Then I got serious. With a little luck of the right job finding me and a ton of hard work (including driving a piece of crap with 300,000 miles on it to cutting my own hair), I turned those financial numbers around in under two years. Then I kept saving, and saving, and saving. When it was time to buy a home I refused to borrow more than a dollar amount I chose, which was about 1/3 of what the bank was willing to loan us. Now we comfortably pay the bills with the lowest of our two incomes. Our vehicles have been paid off for a long time (I have paid cash for the last several vehicles I have owned). We don’t have any debt other than a mortgage, a some student loan debt my girlfriend has. After moving from a city with one of the highest costs of living in the US, we now live in the one the most affordable areas possible.
Ultimately, I set myself up with the freedom to change careers relatively painlessly.
I think we all have an idea of what freedom is, and what financial freedom is. As much as we like to talk about how “free” we are, many Americans are completely enslaved by debt. To be clear, I’m not talking about people that work three part-time jobs just to make ends meet. I’m talking about people on the $100,000+ hampster-wheel that have become so enmeshed in debt that they can’t use all their earned vacation, let alone take a year to learn a new trade.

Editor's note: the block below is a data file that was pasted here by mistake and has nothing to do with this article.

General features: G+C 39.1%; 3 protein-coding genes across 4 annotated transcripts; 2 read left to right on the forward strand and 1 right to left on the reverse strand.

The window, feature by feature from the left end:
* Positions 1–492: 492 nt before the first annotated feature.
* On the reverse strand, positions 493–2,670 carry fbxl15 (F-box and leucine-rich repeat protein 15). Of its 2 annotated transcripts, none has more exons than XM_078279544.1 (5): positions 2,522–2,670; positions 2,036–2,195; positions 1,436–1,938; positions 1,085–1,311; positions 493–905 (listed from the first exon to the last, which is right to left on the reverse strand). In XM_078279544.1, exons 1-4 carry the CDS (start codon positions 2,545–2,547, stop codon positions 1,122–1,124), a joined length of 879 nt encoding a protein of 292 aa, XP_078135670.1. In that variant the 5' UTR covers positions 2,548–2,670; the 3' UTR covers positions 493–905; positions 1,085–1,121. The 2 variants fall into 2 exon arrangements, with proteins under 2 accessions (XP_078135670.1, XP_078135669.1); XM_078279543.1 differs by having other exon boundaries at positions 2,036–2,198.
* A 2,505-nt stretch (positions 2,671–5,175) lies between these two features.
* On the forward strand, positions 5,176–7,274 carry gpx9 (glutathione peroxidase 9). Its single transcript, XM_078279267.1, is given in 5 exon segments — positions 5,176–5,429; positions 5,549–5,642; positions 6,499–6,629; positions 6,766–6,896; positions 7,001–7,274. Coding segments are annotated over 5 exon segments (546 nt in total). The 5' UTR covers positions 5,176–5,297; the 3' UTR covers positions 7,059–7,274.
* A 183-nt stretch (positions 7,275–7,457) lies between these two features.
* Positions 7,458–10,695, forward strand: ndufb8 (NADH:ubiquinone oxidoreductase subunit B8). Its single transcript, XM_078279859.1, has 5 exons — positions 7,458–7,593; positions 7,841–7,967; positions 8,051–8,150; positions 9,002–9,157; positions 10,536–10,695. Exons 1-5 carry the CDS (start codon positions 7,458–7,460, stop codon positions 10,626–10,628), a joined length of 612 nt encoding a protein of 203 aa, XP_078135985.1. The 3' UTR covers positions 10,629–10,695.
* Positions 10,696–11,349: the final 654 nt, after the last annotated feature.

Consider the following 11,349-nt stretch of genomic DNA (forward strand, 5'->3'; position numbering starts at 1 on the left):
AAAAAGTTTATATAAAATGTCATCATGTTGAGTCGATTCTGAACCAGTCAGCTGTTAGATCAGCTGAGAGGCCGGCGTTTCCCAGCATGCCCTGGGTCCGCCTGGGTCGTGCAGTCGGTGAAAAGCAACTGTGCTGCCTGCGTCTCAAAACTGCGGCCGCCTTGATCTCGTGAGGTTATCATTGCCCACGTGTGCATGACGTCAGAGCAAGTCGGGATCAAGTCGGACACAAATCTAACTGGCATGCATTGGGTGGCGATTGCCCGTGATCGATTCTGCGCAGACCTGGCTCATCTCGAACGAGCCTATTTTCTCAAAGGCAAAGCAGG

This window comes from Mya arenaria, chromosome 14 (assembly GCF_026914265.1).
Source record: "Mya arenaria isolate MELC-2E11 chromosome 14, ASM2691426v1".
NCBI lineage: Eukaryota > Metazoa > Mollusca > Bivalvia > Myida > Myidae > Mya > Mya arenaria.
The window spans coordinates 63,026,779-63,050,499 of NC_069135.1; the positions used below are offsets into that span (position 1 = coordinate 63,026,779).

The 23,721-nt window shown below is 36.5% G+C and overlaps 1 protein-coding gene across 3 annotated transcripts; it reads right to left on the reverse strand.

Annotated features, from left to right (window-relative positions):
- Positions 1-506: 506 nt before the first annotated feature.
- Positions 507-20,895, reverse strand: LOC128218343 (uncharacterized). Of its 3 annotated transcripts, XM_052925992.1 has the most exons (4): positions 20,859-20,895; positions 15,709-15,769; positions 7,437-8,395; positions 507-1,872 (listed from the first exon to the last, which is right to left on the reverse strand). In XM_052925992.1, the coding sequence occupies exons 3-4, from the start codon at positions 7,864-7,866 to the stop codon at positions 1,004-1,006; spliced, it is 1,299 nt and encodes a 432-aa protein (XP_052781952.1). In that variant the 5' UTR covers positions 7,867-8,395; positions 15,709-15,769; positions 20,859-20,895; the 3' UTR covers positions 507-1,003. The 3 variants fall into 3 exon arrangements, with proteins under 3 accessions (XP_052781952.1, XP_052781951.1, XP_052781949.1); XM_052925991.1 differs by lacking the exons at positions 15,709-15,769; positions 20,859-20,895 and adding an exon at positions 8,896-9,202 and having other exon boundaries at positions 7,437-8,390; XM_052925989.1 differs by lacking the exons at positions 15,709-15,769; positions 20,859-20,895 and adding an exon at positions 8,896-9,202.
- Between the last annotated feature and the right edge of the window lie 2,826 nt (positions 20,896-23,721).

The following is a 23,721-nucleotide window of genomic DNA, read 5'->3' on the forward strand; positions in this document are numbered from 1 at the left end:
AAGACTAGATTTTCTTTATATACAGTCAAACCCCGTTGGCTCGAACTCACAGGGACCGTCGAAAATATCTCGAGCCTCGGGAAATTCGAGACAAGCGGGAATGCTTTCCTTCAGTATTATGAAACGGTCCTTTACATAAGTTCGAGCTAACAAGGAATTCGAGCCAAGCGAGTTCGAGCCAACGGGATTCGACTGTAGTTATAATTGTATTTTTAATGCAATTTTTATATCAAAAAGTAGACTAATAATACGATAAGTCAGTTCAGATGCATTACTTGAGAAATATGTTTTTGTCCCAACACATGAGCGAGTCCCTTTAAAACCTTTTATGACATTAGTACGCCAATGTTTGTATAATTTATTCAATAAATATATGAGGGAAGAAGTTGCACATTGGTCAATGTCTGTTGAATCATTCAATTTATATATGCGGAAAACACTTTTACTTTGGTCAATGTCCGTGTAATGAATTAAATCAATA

Secondly, there is an idea that to be financially free you have to have millions of dollars in the bank. I disagree. I am by no means rich or wealthy. But I have created a lifestyle in which work is not the central theme, and to which huge, monthly inputs in cash aren’t necessary. There is nothing wrong with work. Work offers satisfaction and sense-of-purpose, but it’s certainly not all their is to my life.